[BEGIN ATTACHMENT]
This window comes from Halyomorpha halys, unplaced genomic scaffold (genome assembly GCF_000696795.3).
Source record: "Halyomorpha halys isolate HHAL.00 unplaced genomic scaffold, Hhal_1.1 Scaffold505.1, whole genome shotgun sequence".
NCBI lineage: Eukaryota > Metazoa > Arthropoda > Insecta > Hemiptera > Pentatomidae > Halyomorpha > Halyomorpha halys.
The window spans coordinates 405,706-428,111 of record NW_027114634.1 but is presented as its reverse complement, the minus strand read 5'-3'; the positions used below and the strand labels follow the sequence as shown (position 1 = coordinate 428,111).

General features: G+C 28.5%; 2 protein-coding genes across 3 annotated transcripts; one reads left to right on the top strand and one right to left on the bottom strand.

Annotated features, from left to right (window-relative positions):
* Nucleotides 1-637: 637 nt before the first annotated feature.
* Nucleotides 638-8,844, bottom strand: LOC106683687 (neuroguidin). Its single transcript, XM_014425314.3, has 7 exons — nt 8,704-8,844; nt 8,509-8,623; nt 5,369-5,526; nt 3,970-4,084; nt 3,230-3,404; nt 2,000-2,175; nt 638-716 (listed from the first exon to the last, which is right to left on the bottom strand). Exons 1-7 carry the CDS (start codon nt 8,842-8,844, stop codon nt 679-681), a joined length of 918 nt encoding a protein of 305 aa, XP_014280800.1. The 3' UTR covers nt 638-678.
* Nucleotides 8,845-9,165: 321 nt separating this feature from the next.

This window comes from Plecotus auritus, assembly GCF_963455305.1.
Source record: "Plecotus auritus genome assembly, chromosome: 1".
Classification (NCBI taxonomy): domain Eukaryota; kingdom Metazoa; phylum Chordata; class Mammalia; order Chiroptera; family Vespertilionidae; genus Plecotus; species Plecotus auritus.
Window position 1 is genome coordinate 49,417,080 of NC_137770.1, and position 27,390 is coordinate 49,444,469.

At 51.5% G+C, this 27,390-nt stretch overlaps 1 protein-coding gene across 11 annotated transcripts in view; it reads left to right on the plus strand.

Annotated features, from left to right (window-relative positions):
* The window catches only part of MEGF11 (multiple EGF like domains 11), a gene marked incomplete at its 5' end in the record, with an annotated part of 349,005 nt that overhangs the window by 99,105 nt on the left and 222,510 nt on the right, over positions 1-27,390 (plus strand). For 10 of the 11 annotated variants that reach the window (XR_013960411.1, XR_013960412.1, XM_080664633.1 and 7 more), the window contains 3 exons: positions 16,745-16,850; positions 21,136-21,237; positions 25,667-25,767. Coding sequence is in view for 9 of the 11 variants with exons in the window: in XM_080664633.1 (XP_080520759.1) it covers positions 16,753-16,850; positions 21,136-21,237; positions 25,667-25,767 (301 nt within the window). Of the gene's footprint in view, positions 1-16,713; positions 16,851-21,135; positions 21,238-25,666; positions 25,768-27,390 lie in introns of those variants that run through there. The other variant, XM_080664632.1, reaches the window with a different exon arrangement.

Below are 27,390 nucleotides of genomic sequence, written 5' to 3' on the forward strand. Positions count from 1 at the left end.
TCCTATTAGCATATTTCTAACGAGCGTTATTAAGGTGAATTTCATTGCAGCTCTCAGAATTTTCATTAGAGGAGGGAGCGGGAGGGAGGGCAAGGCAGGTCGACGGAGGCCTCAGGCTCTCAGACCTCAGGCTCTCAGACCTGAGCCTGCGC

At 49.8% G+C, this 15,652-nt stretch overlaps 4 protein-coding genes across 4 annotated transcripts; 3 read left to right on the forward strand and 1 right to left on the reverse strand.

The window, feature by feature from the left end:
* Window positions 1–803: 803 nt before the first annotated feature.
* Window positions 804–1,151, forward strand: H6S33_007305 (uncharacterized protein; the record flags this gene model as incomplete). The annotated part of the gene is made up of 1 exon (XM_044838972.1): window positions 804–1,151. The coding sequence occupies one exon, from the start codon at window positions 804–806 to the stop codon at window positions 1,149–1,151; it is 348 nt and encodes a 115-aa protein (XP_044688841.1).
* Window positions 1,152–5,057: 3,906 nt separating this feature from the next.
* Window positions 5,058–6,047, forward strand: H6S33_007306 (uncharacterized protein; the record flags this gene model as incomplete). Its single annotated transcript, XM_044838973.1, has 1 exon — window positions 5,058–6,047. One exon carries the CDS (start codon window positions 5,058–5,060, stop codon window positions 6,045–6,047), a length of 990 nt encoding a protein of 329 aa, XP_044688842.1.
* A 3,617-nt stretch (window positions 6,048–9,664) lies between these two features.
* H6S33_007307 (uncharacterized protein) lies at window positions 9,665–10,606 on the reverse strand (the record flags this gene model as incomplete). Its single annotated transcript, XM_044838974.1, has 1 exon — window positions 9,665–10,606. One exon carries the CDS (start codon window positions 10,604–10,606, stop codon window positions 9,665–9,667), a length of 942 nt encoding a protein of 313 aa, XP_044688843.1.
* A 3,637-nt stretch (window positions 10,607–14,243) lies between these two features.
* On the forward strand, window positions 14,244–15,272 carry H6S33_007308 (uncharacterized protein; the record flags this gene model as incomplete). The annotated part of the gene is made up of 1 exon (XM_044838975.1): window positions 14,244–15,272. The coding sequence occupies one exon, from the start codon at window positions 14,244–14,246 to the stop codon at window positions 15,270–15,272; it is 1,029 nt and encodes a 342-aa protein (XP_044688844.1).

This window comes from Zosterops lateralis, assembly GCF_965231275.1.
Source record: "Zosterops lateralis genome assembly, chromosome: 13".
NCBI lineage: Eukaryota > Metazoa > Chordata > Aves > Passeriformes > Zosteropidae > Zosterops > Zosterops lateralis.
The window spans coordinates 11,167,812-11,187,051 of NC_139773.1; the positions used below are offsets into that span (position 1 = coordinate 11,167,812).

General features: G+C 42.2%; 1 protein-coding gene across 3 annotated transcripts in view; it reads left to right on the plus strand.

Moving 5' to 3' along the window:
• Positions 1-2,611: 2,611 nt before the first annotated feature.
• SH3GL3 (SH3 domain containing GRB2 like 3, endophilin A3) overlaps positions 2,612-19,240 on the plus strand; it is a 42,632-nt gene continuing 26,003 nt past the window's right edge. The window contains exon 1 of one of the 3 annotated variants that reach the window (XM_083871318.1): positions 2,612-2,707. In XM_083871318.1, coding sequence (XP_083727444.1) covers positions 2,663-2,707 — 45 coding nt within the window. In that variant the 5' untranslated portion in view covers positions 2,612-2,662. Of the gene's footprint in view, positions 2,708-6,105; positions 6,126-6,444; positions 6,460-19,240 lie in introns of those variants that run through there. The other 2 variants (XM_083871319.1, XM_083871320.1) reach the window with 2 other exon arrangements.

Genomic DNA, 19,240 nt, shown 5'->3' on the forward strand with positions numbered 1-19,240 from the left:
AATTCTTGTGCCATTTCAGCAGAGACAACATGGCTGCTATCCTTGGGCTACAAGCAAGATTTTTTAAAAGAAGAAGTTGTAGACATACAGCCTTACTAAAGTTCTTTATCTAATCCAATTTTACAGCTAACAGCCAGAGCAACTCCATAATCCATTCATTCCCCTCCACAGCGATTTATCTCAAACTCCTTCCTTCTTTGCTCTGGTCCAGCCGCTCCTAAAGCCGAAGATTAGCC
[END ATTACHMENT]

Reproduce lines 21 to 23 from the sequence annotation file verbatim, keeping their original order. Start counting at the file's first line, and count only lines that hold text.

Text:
* Window positions 1–803: 803 nt before the first annotated feature.
* Window positions 804–1,151, forward strand: H6S33_007305 (uncharacterized protein; the record flags this gene model as incomplete). The annotated part of the gene is made up of 1 exon (XM_044838972.1): window positions 804–1,151. The coding sequence occupies one exon, from the start codon at window positions 804–806 to the stop codon at window positions 1,149–1,151; it is 348 nt and encodes a 115-aa protein (XP_044688841.1).
* Window positions 1,152–5,057: 3,906 nt separating this feature from the next.